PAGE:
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ABSTRACT: We discuss a deformation of the Hopf algebra of supersymmetry (SUSY) transformations based on a special choice of a twist. As usual, algebra itself remains unchanged, but the comultiplication changes. This leads to a deformed Leibniz rule for SUSY transformations. Superfields are multiplied by using a ☆product which is noncommutative, hermitian and finite when expanded in power series of the deformation parameter. One possible deformation of the WessZumino action is proposed and analysed in detail. Differently from most of the literature concerning this subject, we work in Minkowski spacetime.Fortschritte der Physik 04/2008; 56(45):418423. DOI:10.1002/prop.200710514 · 1.23 Impact Factor 
Chapter: q Deformed Heisenberg Algebras
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ABSTRACT: This lecture consists of two sections. In section 1 we consider the simplest version of a qdeformed Heisenberg algebra as an example of a noncommutative structure. We first derive a calculus entirely based on the algebra and then formulate laws of physics based on this calculus. Then we realize that an interpretation of these laws is only possible if we study representations of the algebra and adopt the quantum mechanical scheme. It turns out that observables like position or momentum have discrete eigenvalues and thus space gets a latticelike structure.01/2008: pages 311382; 
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ABSTRACT: We have asked how the Heisenberg relations of space and time change if we replace the Lorentz group by a qdeformed Lorentz group (Lorek et al. 1997). By the Heisenberg relations we mean: $ {*{20}c} {X^a X^b = X^b X^a , } \\ {P^a P^b = P^b P^a , } \\ {X^a P^b = P^b X^a + i\eta ^{ab} .} \\ $ \begin{array}{*{20}c} {X^a X^b = X^b X^a , } \\ {P^a P^b = P^b P^a , } \\ {X^a P^b = P^b X^a + i\eta ^{ab} .} \\ \end{array} ((1)) The indices a; b run from 0 to 3, 0 being the time component, ηab is the Lorentz metric. This relation is covariant under the Lorentz group, X a and P a are four vectors, that is representations or equivalently modules of the Lorentz group. The relations are compatible with an involution $ \overline {X^a } = X^a , \overline {P^b } = P^b . $ \overline {X^a } = X^a , \overline {P^b } = P^b . ((2)) Dividing the free algebra generated by X a, P b by the ideal generated by the relations (1) we obtain an algebra.01/2008: pages 227234; 
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ABSTRACT: A formalism is presented where gauge theories for nonabelian groups can be constructed on a noncommutative algebra.01/2008: pages 320332;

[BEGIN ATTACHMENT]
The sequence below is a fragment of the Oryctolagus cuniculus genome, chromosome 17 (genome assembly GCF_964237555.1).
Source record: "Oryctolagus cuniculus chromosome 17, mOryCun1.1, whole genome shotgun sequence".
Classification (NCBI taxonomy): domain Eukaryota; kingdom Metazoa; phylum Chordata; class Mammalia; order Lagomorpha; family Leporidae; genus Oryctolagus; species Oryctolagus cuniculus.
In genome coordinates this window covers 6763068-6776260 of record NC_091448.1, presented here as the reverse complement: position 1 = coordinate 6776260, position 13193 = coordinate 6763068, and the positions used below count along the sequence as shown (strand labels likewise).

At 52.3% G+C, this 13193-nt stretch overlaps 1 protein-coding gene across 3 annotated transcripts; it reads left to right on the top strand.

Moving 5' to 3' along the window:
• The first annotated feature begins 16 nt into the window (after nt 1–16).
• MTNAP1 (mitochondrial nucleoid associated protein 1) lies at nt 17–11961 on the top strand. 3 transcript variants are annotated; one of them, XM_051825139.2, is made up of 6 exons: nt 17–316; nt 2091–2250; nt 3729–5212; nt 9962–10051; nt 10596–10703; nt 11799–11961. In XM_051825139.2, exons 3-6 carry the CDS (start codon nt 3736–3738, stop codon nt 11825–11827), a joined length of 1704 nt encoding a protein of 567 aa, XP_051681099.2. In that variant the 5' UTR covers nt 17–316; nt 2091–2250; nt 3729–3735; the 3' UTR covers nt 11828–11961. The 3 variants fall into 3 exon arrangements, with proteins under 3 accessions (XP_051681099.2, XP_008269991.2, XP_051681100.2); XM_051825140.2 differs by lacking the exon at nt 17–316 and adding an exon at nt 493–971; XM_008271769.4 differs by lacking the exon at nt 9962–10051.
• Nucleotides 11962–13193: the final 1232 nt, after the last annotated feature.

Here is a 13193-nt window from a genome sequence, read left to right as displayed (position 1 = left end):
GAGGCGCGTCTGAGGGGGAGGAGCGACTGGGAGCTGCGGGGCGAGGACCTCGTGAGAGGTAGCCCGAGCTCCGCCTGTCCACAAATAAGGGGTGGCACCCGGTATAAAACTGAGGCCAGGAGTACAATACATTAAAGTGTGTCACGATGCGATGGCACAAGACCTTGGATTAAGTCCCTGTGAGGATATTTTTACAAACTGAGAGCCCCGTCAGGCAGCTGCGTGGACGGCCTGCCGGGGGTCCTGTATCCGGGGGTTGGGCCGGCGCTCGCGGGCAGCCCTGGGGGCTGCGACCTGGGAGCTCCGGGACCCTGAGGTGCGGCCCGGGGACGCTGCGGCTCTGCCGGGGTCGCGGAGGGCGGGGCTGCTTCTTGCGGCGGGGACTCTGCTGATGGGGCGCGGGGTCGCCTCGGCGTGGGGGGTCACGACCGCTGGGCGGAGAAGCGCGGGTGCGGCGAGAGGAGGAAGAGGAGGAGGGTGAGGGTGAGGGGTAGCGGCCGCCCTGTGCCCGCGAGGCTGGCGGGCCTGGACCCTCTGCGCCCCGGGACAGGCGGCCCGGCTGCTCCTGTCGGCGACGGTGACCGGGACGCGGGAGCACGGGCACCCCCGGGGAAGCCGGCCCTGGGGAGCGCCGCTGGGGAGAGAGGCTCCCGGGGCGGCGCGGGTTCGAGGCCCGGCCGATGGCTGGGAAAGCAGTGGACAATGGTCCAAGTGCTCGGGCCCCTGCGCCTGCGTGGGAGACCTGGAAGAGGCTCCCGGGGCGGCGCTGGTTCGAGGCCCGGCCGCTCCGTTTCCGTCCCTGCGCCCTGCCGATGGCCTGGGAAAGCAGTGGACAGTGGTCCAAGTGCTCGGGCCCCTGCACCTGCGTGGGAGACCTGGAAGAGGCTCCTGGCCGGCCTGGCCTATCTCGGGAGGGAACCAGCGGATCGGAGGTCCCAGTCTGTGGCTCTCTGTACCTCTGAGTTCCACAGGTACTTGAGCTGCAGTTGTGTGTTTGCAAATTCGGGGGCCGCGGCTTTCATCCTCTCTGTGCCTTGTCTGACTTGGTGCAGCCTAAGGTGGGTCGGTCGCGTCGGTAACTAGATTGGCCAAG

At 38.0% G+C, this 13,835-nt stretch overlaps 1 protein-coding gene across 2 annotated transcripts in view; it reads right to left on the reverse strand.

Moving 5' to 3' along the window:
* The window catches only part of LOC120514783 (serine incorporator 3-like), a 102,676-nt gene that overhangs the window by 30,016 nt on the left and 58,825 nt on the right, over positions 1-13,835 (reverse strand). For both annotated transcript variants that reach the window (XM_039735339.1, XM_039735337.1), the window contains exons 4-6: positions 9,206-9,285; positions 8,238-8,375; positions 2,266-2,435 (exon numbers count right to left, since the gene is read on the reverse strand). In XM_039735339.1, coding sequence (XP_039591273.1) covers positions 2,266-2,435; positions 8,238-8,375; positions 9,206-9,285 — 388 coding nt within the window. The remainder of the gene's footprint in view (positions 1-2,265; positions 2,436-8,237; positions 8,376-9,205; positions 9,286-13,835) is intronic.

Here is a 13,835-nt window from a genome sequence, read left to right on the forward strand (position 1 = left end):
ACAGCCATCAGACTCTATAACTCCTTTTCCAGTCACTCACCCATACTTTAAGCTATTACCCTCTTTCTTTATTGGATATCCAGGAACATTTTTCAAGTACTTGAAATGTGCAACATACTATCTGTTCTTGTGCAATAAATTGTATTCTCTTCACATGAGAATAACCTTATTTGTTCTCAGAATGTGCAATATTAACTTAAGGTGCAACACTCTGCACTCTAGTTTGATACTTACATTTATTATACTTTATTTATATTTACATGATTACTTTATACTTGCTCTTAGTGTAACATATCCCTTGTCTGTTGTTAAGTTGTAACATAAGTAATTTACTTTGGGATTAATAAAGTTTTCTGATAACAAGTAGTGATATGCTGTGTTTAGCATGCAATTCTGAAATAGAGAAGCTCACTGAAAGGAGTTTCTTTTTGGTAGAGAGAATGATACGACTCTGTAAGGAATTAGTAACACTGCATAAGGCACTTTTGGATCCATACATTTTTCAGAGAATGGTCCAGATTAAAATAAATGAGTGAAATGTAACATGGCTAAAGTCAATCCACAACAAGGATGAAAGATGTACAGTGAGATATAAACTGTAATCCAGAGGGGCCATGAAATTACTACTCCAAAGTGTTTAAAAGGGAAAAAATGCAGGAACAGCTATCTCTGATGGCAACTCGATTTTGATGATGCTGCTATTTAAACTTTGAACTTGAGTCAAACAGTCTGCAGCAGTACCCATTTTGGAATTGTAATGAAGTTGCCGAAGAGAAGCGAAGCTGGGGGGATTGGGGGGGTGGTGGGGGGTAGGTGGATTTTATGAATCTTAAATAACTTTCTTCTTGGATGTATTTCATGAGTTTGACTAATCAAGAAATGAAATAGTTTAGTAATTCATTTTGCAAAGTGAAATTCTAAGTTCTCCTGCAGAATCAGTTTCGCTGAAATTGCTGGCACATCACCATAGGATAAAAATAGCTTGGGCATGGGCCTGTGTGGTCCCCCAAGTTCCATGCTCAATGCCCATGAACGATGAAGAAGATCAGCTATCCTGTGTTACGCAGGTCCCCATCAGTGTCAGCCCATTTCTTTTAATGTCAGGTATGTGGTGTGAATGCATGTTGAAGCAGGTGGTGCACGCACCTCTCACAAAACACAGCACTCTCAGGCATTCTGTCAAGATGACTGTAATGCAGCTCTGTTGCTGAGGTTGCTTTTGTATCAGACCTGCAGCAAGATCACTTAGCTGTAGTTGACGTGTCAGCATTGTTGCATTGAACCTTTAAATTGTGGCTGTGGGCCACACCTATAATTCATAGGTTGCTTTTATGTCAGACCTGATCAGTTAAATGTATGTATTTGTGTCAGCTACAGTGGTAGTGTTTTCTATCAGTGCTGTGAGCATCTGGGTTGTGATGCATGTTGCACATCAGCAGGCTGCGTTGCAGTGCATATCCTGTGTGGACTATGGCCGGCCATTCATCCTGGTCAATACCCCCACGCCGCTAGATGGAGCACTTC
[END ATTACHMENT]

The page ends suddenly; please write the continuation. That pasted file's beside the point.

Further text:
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ABSTRACT: We discuss a deformation of the Hopf algebra of supersymmetry (SUSY) transformations based on a special choice of twist. As usual, algebra itself remains unchanged, but the comultiplication changes. This leads to the deformed Leibniz rule for SUSY transformations. Superfields are elements of the algebra of functions of the usual supercoordinates. Elements of this algebra are multiplied by using a $\star$product which is noncommutative, hermitian and finite when expanded in power series of the deformation parameter. Chiral fields are no longer a subalgebra of the algebra of superfields. One possible deformation of the WessZumino action is proposed and analysed in detail. Differently from most of the literature concerning this subject, we work in Minkowski spacetime. Comment: 23 pages, no figure, minor changed, refs. addedJournal of High Energy Physics 10/2007; DOI:10.1088/11266708/2007/12/059 · 6.22 Impact Factor 
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ABSTRACT: We explore some general consequences of a proper, full enforcement of the “twisted Poincaré” covariance of Chaichian et al., Wess, Koch et al., and Oeckl upon manyparticle quantum mechanics and field quantization on a MoyalWeyl noncommutative space(time). This entails the associated braided tensor product with an involutive braiding (or ⋆tensor product in the parlance of Aschieri et al.) prescription for any coordinate pair of x, y generating two different copies of the space(time); the associated nontrivial commutation relations between them imply that xy is central and its Poincaré transformation properties remain undeformed. As a consequence, in quantum field theory (QFT) (even with spacetime noncommutativity) one can reproduce notions (like spacelike separation, time and normalordering, Wightman or Green’s functions, etc.), impose constraints (Wightman axioms), and construct free or interacting theories which essentially coincide with the undeformed ones, since the only observable quantities involve coordinate differences. In other words, one may thus well realize quantum mechanics (QM) and QFT’s where the effect of space(time) noncommutativity amounts to a practically unobservable common noncommutative translation of all reference frames.Physical Review D 05/2007; 75(10). DOI:10.1103/PhysRevD.75.105022 · 4.86 Impact Factor